I am reluctant to consider Staughton Lynd a full-fledged Warren critic
because as far as I know he published only once on the subject, an article in The
New Republic of 21 December 1963 entitled Seeds
of Doubt: Some Questions About the Assassination, in which he was second author behind Jack
Minnis. But what an article it was! Appearing only two days after Mark Lane's
longer and better-known Oswald
Innocent? A Lawyer's Brief, it is a big cut above Lane's. Where Lane
distorts, Minnis-Lynd report faithfully. Where Lane tells only part, Minnis-Lynd
include all. Where Lane is clearly on a mission to discredit the Warren
Commission, Minnis-Lynd go for the truth. Where Lane tells, Minnis-Lynd ask.
Where Lane is full of himself, Minnis-Lynd quietly keep the focus on the
principals in Dallas, where it belongs. The achievement of Minnis and Lynd is
made all the more remarkable by the fact that Staughton Lynd, at least (I don't
know anything more about Jack Minnis), was a liberal activist much like Lane.
The educated, urbane Lynd shows by example that not all dedicated Leftists need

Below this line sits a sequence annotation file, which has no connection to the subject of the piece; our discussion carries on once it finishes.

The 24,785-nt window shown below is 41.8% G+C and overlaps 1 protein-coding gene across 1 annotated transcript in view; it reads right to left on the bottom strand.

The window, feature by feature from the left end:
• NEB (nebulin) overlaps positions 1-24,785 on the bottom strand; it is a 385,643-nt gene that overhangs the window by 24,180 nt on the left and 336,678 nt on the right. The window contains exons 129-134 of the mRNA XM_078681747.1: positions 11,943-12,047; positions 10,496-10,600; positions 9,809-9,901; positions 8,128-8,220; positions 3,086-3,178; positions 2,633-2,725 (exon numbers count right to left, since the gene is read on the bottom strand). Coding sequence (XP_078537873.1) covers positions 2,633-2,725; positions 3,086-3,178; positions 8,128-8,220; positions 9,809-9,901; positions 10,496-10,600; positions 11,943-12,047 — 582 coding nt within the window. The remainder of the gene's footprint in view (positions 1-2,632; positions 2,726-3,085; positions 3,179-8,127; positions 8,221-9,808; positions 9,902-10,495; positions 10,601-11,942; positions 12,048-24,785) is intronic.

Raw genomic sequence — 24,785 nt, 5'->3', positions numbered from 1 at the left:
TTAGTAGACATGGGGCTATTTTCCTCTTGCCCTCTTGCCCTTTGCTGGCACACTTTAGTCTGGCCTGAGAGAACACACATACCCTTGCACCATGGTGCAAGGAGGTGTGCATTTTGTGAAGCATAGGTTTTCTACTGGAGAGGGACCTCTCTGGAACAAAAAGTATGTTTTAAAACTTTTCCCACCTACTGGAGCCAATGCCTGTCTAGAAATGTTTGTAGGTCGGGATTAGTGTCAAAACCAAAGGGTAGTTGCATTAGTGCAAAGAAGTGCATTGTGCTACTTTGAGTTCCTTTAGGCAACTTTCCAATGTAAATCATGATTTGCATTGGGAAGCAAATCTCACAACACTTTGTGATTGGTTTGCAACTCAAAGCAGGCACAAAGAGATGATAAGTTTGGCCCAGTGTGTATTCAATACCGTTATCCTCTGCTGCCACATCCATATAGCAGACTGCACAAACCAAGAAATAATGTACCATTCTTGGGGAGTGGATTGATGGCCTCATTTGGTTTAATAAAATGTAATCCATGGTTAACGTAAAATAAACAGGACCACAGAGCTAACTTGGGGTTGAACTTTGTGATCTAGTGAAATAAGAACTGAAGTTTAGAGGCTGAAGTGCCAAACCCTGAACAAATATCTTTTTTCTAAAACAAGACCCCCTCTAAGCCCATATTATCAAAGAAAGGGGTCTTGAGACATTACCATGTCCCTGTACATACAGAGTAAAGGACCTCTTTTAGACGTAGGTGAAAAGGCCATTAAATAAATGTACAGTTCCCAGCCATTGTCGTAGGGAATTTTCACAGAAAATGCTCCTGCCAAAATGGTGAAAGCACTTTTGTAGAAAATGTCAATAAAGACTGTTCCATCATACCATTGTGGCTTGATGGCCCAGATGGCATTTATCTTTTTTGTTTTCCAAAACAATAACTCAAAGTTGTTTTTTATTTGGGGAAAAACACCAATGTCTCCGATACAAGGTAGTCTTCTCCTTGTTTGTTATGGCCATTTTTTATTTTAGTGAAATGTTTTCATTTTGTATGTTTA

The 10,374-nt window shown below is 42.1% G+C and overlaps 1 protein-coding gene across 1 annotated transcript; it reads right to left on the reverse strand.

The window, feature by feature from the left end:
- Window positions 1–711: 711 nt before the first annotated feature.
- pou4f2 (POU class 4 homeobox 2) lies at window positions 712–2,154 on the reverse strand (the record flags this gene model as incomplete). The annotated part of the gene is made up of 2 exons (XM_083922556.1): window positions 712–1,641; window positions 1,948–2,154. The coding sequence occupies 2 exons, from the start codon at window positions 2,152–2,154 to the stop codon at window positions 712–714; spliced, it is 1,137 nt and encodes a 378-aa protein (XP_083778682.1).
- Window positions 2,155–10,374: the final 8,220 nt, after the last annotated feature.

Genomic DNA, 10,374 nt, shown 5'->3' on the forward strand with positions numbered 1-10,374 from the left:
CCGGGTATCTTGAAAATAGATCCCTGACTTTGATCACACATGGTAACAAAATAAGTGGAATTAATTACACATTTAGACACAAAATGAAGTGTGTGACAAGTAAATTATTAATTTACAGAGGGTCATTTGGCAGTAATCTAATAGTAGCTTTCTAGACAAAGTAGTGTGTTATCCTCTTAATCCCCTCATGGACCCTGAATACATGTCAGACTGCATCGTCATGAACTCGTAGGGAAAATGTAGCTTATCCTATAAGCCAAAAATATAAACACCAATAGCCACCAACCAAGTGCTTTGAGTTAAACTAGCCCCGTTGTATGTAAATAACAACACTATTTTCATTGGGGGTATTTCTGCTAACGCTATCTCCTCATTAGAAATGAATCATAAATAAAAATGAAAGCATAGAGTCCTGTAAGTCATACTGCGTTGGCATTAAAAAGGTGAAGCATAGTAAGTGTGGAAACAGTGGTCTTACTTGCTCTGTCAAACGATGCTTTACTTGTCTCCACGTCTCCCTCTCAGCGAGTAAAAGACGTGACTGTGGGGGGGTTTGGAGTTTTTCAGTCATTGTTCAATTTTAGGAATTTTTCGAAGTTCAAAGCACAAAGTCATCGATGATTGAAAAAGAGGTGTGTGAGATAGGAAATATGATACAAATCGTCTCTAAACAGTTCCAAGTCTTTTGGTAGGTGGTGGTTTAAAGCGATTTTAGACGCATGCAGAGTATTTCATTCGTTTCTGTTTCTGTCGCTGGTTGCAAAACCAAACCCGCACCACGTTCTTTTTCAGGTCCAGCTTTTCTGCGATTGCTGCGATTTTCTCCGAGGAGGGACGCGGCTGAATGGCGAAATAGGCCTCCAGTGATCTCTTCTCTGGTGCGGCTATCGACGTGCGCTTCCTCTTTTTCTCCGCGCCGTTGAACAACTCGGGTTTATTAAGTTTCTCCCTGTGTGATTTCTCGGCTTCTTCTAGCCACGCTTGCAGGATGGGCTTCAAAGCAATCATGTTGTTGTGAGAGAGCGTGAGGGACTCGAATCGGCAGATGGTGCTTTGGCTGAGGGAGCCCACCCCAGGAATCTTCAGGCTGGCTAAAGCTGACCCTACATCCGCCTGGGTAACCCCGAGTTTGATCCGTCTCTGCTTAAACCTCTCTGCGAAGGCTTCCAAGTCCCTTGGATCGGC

be biased and flaming.
Staughton Lynd is now 70 years old. The short description of him is that he is a political activist, historian, and attorney who specializes in labor law. The medium one is that he is a socialist Quaker with a leaning toward Marxism, the holder of a Ph.D. from Columbia who has always felt as comfortable with the worker as with the intellectual. A longer biography is provided by Dan O'Brien in a 2 March 1999 story in The Business Journal.
To give a better feeling for Lynd, I offer two other selections, a review of his 1996 book We Are All Leaders: The Alternative Unionism of the Early 1930s and a recent article by him entitled Overcoming Racism.
Seeds of Doubt--Annotated version